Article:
Greg Burch wrote:
> > >Do people in thinking about cryonics select between the various
> > >options I can see: ...
> > > (b) Reanimate using the first upload technology. ...
> > That is my choice. I expect the first unfrozen will be uploads,
> > and the first uploads will be the unfrozen.
>Same here. If I have to go down for the cold sleep, I don't expect to be
>initially reanimated as a meat machine. And, having the advantages and
>options available to an upload, it seems hard to imagine choosing the
>limitations of an original model (even augmented) organic human body again.
We agree on the choice, but I'm more ambivalent on the consequences. I think uploads will really miss meat bodies for a long while. The upload world will be alien and weird in many ways. An analogy is how the poor went to the cities while the old-money stayed in the country. The city was alien, less comfortable, and less healthy, and so the rich preferred to stay in the country. But many poor went where the jobs were, in the city. So did the rich who understood that the cities were where the future lie.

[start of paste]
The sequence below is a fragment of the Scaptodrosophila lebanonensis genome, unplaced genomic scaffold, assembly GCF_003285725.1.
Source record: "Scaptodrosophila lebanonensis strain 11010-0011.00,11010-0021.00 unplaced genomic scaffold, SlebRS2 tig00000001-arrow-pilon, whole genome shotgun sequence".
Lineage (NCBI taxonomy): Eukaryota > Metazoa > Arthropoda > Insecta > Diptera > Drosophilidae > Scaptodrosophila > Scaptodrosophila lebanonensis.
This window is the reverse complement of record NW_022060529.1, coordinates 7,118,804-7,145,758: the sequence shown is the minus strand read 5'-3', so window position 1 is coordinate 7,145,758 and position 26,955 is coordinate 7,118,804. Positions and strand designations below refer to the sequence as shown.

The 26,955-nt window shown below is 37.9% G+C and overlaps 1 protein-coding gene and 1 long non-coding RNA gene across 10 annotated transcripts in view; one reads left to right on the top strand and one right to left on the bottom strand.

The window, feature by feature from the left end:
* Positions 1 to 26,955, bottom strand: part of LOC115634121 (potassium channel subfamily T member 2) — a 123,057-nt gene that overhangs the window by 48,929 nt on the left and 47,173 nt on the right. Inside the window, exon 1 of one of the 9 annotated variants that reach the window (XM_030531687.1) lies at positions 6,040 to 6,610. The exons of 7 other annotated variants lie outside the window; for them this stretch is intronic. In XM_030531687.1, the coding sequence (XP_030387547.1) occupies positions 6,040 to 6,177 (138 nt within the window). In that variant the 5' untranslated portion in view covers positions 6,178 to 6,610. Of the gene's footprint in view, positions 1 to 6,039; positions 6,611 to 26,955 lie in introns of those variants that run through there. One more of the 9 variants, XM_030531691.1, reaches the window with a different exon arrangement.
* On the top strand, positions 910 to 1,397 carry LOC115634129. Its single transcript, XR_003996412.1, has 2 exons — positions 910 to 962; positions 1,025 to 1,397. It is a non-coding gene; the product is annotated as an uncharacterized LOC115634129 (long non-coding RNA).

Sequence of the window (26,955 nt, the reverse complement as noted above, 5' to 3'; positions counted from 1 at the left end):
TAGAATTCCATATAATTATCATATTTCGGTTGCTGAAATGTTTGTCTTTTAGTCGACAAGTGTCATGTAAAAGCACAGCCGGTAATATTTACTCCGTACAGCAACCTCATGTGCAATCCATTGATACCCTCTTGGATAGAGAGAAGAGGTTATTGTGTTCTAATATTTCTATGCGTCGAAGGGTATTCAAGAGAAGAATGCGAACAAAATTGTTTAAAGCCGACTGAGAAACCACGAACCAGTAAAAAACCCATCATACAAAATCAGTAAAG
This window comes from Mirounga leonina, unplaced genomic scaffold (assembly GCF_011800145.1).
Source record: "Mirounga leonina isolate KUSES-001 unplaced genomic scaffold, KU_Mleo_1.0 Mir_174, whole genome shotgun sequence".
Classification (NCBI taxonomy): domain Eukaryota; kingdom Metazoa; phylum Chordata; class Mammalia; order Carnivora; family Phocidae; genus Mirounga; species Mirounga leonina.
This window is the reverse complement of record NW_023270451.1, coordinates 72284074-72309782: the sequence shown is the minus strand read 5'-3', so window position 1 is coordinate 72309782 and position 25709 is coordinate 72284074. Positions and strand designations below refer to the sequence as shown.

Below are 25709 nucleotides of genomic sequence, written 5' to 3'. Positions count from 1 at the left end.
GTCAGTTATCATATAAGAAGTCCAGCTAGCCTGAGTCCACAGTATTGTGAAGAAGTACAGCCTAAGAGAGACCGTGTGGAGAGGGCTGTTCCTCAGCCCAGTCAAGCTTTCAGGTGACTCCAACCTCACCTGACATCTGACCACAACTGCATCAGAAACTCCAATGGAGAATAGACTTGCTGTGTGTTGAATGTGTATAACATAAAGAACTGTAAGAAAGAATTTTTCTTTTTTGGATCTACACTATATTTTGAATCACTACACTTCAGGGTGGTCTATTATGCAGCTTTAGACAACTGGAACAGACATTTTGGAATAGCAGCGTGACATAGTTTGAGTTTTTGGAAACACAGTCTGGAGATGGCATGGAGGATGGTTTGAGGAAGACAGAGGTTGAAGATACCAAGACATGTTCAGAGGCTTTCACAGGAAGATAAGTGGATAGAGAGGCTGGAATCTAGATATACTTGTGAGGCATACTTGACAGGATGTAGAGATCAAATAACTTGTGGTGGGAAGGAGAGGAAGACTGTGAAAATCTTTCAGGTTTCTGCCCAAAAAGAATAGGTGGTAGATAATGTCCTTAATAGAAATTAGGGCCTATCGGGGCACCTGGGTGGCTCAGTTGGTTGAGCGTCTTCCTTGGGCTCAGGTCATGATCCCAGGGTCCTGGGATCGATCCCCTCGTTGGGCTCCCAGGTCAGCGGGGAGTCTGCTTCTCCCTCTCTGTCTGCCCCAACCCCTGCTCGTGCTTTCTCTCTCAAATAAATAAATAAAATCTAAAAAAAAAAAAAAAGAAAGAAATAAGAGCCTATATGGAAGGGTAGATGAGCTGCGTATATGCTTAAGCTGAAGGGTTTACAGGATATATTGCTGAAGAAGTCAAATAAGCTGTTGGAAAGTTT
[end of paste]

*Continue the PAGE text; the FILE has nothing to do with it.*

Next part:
I think the life of an upload will be far more alien that city life was long ago for country bumpkins. For perhaps a long time, there will be no upload children, and the modeling of all the ways in which our bodies influence our minds will be crude and wanting. It will be like living on the edge of insanity in many ways. But I think it is where the future lies, nonetheless.
Another analogy is that of hunter-gathering vs. farming. Farming was arguably a harsher less comfortable life, but it was where the future lie still.
Robin Hanson email@example.com http://hanson.gmu.edu
Asst. Prof. Economics, George Mason University
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